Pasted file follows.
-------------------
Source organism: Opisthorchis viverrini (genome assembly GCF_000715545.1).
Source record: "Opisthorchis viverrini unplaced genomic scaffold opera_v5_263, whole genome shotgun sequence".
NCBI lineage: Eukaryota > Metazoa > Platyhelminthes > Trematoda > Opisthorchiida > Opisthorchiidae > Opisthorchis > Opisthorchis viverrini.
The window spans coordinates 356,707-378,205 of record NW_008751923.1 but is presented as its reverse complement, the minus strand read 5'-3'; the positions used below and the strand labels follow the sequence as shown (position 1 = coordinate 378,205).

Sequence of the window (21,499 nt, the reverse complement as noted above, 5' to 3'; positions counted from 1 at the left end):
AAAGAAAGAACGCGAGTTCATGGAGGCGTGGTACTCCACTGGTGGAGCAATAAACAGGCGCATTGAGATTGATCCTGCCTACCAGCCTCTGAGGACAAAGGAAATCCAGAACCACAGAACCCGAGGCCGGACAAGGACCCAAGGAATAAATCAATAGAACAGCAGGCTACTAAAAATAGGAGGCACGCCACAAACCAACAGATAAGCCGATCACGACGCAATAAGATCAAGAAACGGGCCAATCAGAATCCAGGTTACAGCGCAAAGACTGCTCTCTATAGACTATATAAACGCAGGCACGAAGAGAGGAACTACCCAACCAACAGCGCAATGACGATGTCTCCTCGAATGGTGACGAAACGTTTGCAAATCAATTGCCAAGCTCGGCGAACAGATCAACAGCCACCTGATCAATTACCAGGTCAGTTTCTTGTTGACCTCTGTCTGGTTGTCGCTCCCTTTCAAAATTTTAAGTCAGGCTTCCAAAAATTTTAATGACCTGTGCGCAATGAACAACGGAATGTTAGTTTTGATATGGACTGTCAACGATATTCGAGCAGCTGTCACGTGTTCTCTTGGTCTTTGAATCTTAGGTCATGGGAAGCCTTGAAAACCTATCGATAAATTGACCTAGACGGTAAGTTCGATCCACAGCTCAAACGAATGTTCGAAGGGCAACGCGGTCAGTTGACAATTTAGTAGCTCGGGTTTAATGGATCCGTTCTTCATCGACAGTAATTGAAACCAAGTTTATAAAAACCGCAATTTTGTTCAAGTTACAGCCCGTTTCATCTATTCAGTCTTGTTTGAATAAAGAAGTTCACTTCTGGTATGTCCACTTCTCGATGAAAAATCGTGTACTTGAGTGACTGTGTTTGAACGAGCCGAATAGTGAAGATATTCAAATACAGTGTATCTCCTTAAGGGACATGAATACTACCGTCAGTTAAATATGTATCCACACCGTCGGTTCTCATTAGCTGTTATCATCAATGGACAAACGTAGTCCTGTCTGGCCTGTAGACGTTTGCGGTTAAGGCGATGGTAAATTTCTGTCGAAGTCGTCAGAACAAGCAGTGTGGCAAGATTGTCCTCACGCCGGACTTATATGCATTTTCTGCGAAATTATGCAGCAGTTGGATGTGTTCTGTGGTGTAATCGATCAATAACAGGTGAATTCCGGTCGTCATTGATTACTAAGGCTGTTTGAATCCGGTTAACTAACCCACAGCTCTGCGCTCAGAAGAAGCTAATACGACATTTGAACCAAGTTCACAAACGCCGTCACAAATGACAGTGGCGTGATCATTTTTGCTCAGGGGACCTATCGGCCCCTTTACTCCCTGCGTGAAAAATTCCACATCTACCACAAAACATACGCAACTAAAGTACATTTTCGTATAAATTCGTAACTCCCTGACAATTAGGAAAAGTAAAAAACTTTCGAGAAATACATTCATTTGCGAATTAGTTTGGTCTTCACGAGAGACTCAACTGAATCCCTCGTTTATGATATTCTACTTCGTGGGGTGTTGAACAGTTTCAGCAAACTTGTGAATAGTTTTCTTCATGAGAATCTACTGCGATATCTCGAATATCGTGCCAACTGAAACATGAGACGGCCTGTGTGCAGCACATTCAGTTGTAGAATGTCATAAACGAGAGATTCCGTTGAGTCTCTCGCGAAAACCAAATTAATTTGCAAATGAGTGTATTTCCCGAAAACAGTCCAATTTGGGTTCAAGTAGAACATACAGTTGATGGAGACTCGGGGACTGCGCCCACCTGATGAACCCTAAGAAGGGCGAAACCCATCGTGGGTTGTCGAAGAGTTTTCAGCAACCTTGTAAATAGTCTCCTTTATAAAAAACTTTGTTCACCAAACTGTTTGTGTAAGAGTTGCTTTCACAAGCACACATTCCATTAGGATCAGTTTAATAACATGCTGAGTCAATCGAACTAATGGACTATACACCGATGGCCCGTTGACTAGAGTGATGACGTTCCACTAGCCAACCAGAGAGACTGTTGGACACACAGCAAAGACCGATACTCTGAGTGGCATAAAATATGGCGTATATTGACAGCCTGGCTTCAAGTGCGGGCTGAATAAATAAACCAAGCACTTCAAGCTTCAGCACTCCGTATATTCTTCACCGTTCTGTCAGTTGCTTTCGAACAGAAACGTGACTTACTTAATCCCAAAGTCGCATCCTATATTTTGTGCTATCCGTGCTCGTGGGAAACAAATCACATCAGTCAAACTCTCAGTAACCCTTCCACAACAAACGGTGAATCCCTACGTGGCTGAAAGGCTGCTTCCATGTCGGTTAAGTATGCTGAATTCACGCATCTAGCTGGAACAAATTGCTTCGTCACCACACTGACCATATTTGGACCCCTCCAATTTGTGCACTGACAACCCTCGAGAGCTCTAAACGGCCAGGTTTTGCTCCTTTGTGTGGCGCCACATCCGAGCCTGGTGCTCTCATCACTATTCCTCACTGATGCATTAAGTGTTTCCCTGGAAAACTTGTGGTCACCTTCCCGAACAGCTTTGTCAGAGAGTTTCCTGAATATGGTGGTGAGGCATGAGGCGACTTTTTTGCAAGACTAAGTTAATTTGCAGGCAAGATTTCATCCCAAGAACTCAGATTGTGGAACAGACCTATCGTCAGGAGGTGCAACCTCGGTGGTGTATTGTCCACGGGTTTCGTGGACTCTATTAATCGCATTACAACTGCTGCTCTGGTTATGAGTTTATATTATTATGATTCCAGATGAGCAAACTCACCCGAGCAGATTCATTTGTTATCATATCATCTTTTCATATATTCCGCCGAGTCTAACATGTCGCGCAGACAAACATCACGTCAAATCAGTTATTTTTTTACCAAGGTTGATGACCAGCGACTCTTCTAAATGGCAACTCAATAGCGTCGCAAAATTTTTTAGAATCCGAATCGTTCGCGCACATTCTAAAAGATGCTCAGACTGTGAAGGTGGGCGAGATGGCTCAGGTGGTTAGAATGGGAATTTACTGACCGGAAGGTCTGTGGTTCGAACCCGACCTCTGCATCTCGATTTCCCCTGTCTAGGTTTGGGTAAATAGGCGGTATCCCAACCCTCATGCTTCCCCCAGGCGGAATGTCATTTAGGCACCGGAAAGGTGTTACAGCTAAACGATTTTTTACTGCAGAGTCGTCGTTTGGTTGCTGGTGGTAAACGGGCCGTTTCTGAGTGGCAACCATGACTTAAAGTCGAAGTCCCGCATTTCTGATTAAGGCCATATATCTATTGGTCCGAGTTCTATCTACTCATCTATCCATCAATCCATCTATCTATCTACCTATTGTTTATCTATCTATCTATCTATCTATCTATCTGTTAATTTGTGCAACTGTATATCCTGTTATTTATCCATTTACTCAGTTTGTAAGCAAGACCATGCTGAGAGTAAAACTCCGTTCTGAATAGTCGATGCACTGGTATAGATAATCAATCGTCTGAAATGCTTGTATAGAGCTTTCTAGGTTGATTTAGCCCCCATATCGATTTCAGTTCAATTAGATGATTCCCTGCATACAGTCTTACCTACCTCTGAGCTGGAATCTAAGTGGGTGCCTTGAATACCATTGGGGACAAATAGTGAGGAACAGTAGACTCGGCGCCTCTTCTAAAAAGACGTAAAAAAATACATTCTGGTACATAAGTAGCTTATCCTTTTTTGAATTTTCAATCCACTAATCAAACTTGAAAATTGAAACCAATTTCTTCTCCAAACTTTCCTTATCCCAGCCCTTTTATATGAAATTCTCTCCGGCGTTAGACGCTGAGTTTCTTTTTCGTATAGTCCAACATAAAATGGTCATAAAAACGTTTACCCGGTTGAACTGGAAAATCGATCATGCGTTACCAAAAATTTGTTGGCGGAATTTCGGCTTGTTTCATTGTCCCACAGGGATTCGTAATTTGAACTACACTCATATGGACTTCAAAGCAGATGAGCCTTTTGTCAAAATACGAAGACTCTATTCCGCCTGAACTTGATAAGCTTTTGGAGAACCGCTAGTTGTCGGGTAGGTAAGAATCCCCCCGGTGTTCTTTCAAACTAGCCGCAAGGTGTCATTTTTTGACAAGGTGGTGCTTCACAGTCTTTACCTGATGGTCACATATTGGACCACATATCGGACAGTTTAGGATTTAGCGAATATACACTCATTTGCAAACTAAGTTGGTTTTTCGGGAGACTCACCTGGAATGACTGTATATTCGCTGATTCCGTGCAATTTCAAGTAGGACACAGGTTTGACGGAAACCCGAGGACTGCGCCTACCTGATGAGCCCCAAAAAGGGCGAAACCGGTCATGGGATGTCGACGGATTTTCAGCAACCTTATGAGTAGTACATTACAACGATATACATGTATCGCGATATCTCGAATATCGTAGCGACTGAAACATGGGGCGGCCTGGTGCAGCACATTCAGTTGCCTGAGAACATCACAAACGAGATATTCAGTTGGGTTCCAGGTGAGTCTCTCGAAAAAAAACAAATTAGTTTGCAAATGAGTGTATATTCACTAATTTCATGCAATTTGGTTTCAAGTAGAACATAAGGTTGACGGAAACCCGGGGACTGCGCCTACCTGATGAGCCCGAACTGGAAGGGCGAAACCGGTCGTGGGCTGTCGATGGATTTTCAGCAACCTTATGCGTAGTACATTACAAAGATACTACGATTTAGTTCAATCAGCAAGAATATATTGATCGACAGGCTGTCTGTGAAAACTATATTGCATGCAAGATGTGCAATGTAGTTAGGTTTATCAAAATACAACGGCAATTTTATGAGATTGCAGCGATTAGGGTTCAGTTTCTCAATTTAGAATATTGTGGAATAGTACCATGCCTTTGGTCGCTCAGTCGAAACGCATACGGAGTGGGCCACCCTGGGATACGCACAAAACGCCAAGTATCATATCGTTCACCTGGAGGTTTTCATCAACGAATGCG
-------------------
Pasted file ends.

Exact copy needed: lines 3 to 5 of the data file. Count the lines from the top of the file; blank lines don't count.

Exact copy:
NCBI lineage: Eukaryota > Metazoa > Platyhelminthes > Trematoda > Opisthorchiida > Opisthorchiidae > Opisthorchis > Opisthorchis viverrini.
The window spans coordinates 356,707-378,205 of record NW_008751923.1 but is presented as its reverse complement, the minus strand read 5'-3'; the positions used below and the strand labels follow the sequence as shown (position 1 = coordinate 378,205).

Sequence of the window (21,499 nt, the reverse complement as noted above, 5' to 3'; positions counted from 1 at the left end):